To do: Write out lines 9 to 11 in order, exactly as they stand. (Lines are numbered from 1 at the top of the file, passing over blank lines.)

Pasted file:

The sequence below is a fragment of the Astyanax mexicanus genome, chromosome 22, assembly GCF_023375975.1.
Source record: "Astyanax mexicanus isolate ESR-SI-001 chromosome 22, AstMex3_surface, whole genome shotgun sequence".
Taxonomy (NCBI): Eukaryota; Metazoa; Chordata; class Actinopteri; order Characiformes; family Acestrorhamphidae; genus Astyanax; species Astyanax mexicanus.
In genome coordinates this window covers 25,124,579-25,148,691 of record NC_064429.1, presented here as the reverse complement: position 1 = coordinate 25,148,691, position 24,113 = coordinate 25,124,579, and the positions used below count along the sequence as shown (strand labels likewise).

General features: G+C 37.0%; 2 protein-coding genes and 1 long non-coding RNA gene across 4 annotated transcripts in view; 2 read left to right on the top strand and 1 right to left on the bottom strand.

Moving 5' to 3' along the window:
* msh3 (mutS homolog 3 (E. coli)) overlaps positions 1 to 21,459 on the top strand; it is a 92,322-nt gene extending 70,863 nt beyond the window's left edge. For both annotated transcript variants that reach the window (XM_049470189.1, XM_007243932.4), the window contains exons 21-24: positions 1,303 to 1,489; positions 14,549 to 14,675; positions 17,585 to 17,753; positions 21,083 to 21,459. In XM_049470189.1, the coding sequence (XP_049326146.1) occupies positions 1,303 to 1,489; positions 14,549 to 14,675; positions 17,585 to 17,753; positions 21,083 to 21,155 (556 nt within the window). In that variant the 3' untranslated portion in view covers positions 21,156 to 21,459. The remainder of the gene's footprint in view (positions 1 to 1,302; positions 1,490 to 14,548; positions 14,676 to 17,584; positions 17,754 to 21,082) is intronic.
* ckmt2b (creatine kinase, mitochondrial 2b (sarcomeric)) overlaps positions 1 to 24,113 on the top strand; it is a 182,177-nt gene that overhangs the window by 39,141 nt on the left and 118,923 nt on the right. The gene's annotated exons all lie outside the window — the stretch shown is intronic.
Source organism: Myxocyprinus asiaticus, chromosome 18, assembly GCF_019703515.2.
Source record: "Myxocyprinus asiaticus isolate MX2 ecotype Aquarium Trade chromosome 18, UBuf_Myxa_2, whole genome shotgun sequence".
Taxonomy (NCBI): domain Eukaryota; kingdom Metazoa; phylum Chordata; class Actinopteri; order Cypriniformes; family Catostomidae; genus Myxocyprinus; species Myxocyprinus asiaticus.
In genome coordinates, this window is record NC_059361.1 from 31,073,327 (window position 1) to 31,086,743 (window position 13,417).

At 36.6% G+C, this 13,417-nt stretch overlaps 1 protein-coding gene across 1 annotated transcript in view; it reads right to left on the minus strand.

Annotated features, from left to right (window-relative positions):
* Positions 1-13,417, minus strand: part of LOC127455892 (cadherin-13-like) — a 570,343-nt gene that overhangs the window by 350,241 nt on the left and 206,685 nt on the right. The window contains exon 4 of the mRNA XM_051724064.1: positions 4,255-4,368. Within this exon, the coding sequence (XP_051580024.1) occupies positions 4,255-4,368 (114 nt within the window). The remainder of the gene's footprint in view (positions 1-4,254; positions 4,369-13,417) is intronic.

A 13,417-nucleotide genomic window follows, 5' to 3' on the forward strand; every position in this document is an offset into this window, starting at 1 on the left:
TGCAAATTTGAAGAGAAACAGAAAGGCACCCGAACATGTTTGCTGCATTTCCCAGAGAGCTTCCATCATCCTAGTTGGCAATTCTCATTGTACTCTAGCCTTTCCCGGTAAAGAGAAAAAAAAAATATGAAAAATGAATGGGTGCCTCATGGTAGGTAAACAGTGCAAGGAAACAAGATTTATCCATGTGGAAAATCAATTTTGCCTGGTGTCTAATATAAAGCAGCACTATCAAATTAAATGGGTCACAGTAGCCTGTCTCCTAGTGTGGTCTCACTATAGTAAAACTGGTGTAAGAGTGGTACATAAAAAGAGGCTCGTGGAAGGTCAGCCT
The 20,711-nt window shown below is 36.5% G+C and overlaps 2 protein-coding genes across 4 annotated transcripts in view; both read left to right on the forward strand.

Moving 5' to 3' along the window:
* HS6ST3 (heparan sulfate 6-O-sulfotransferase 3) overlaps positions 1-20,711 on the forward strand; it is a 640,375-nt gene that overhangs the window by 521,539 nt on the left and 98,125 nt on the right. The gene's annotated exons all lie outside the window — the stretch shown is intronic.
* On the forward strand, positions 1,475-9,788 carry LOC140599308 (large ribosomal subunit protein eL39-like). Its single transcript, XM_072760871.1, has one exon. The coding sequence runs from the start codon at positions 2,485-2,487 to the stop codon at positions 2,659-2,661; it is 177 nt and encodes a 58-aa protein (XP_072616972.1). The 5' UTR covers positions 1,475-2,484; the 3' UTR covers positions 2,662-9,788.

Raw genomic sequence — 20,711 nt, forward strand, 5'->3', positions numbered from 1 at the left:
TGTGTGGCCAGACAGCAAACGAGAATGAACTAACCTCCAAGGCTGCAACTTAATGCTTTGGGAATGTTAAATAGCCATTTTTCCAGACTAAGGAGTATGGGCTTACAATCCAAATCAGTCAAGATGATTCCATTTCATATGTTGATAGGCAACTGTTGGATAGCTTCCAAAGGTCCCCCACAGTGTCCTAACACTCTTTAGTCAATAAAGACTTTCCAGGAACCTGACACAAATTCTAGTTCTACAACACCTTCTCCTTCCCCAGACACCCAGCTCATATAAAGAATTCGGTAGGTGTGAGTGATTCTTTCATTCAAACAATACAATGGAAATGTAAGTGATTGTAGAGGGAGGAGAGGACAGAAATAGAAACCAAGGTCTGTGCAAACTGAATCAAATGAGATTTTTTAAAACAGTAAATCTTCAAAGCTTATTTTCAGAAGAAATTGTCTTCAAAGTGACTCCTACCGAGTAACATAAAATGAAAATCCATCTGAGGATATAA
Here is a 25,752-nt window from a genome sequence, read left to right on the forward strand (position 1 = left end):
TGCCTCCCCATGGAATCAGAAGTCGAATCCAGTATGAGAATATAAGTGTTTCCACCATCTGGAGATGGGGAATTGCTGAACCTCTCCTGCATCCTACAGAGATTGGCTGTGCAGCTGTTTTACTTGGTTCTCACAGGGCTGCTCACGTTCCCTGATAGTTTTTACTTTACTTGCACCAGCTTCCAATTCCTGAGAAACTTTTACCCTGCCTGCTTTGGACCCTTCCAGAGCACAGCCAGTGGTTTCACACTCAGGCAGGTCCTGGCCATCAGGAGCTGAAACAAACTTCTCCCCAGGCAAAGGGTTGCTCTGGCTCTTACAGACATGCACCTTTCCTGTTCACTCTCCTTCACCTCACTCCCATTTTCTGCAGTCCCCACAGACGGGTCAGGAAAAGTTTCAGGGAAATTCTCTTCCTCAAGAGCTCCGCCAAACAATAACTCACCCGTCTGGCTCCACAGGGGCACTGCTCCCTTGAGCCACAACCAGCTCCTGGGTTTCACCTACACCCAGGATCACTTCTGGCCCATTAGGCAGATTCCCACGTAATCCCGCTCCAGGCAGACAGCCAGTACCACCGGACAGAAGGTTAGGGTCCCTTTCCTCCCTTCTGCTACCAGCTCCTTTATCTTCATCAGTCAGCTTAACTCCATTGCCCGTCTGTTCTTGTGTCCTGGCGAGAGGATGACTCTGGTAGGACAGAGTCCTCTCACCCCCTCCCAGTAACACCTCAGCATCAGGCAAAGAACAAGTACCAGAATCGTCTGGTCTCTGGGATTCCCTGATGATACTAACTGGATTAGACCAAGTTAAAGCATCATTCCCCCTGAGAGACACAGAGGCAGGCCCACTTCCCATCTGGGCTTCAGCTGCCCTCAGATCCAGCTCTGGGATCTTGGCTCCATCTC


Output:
Source organism: Myxocyprinus asiaticus, chromosome 18, assembly GCF_019703515.2.
Source record: "Myxocyprinus asiaticus isolate MX2 ecotype Aquarium Trade chromosome 18, UBuf_Myxa_2, whole genome shotgun sequence".
Taxonomy (NCBI): domain Eukaryota; kingdom Metazoa; phylum Chordata; class Actinopteri; order Cypriniformes; family Catostomidae; genus Myxocyprinus; species Myxocyprinus asiaticus.